The question we should first ask is why use Guruji? Google and Yahoo are much more convenient. At present, you do not even have to visit their website for a search since a search can be performed right on the toolbars in the browser window. This is regarded the ‘comfort zone’, and if for any reason the user must move out of this ‘comfort zone’ and use Guruji, there has to be a reason,and that reason must be unique.

And the reply to this question is the niche; ‘Indian websites’, in this specific example. But the question still remains. Any Indian search can be performed on Google itself by suffixing a ‘+ India’ to the search query. From a user point of view, any search result pertaining to India will do. The user, at most instances is not looking for a website maintained by an Indian for an answer to his reply.

This brings us then to the question of how to leverage the value of Guruji to expand the user-base. There are no specific answers and every brand manager will have his own route to achieving this task.

Brand Value – Not Search Engine Value:

One primary mistake that could possibly happen is make a search engine just another website and market it like other websites. This was a mistake made by Sproose, an interactive search engine, which ranks web pages based on what ranking users give to the search results. The concept is good, but the advertising format was bad. Sproose took services from PayPerPost to put a word about their search engine on the pages of their blogger network.

The mistake here can be discussed in two ways. 1) Numerous bloggers being paid to ‘write’ about their search engine will help spread the news about their service. But, Search Engine technology is not a new concept. So, while users may know and remember that such a site exists, it will not help in getting them out of their comfort zone to make a search on Sproose the next time they need info. The point is that users do know that Yahoo, MSN, Ask, etc all exist. But for search, they use Google.So, adding a new search engine to their knowledge does not, in any way, help the user base grow. 2) An attempt to gain inbound links is futile. One necessity to advertise is to get inbound links to the website, which in turn helps the website rank better in a search result. But the chances of a person searching for a search engine are way too minimal.

To make people use your search engine, it is necessary to give them an opportunity to use your web service, outside the website itself. This means that Guruji should market the product in such a way that the users get a feel of the Search engine from other regular websites they use. Here are some possible suggestions:

Study the search requirements of popular Indian blogs and websites, and offer intrasite searching functionality. Now,this is a tricky situation, since most web masters make use of the Google search box. It is here that an optimal bidding comes into place. Now, let me take two popular Indian blogs for an example; India Uncut and Digital Inspiration. The former is a gossip blog while the latter is a technology blog. While both enjoy popular readership, the technology blog will experience higher number of search queries than the gossip blog, as a reader would often visit a technology blog to search for an answer to his problem. This means that after studying the traffic, we need to estimate a good amount that the blog would potentially make from searches (which will be higher for the technology blog than the gossip blog), and with this as a base, bid an amount to the blogger to place your search box instead of the Google Search box.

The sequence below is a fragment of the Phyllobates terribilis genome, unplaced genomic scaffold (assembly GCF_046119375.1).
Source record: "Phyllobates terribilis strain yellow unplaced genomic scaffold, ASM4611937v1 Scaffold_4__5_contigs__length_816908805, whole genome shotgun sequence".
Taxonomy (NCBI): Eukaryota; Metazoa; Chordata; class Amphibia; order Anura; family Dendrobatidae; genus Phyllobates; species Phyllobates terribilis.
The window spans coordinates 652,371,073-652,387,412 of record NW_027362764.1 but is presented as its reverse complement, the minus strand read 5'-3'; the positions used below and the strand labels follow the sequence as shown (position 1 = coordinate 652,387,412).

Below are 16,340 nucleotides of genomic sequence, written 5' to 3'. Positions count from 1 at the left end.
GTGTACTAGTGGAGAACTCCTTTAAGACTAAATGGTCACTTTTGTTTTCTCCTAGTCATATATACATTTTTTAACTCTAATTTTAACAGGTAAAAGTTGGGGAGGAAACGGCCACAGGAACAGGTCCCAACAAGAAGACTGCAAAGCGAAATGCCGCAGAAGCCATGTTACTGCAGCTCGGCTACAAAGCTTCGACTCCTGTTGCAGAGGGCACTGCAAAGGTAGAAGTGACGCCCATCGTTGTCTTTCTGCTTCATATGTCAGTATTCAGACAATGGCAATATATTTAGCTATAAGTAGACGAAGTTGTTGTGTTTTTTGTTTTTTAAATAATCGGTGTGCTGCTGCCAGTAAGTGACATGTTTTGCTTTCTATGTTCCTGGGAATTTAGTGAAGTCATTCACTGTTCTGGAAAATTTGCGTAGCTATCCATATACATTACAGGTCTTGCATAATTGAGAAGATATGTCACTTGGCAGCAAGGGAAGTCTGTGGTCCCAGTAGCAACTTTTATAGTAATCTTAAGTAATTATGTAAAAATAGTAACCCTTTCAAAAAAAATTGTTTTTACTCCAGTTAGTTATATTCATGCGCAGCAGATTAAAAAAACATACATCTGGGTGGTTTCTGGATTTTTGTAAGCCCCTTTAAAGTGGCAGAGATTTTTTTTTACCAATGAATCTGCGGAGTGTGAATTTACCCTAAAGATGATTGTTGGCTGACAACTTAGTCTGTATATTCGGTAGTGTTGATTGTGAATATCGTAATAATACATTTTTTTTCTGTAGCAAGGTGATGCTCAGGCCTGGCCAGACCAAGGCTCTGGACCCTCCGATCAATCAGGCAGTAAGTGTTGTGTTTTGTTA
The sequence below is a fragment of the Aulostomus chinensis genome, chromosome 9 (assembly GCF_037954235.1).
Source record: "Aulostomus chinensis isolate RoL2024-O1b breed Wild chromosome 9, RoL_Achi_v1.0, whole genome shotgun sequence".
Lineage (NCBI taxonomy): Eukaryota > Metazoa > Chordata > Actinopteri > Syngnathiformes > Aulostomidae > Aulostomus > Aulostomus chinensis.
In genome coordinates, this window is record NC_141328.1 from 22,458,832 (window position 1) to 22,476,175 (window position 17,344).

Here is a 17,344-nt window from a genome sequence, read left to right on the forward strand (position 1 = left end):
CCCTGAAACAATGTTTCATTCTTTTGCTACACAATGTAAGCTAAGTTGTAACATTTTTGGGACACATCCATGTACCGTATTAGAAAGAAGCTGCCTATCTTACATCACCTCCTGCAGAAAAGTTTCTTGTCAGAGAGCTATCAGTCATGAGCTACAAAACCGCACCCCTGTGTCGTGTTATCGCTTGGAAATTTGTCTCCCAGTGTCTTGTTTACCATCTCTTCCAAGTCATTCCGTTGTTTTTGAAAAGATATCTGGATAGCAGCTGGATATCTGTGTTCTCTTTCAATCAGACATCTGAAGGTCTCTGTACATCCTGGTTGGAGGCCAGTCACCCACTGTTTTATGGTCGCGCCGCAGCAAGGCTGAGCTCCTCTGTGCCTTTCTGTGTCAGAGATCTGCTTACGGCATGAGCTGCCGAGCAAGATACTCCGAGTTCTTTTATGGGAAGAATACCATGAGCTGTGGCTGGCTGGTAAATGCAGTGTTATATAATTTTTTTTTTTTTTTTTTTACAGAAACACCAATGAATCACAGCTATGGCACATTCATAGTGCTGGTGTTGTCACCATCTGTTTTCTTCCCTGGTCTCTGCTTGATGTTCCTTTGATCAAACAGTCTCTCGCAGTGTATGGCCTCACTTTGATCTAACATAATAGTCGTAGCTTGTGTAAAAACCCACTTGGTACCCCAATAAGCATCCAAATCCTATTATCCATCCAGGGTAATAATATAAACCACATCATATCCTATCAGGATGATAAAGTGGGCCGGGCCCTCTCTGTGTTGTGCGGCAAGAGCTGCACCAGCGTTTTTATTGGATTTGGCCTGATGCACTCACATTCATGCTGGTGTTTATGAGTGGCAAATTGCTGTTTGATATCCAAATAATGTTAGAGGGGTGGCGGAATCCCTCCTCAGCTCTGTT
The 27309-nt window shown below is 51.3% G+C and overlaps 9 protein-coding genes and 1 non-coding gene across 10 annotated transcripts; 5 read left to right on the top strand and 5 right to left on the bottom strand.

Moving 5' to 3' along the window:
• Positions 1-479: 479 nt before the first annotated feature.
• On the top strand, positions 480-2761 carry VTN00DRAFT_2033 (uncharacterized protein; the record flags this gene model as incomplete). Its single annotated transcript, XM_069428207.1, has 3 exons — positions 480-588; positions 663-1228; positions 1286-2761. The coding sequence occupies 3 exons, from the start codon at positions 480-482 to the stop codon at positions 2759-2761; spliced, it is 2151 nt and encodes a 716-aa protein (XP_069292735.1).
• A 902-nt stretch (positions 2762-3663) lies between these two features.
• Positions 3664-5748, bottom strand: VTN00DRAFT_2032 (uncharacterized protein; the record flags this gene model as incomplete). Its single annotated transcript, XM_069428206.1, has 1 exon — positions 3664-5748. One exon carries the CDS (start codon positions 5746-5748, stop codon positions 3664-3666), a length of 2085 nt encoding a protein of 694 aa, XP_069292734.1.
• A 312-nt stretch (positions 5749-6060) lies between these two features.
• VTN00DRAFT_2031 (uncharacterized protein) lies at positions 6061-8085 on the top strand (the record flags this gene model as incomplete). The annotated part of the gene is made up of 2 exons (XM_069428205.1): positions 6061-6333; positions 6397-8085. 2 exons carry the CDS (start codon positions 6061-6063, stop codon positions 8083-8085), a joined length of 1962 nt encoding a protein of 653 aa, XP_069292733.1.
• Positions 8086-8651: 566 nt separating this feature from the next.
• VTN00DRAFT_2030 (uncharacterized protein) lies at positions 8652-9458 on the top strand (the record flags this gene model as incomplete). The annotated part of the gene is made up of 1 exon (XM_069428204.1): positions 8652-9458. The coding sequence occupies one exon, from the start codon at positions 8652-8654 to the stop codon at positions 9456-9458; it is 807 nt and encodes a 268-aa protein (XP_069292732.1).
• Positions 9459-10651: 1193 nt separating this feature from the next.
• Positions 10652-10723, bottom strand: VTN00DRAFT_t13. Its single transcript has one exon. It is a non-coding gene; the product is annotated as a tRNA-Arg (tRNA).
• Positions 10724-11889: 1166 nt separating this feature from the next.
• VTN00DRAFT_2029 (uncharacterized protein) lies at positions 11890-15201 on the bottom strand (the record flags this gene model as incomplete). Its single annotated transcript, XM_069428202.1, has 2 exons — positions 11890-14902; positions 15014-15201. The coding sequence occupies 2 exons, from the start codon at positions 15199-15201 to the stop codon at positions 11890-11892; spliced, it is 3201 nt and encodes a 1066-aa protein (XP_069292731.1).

There is another possible way to perform the same thing. Renting space on blogs. This is equivalent to placing banners or other forms of ads in most cases. But, for a search engine, that does not suffice. A website like Guruji that requires users to feel and experience the service could negoatiate to place a search box in the rented space. Though some web masters may not agree to the idea, a bid higher than that offered for merely renting space could help.

Now, one of the above techniques could help the search engine in getting the users to search the web using their service, and persisted use of the techniques could fetch loyal visitors.


As in any other technique, these techniques too have their own roadblocks. The primary one being achieving targetted search results. This is possible only with indexing a huge list of web pages. For one, a website like Guruji indexes only Indian web pages, and two, it requires users to submit site, which is a pretty long route to achieving a huge index. It worked for Google, but it need not work for newer search engines. The alternative way forward could be to use the index of other established search engines, and applying the unique search algorithm of your search engine. For example, this could be one simplistic option: Since a search engine like Guruji basically needs Indian content, a search query may merely search the keyword from all major search engines, filter the Indian content of them, and then produce result. This is a very simplistic solution, but merely a suggestion at increasing the number of indexed files, which is the only way to increase keyword relevant search results.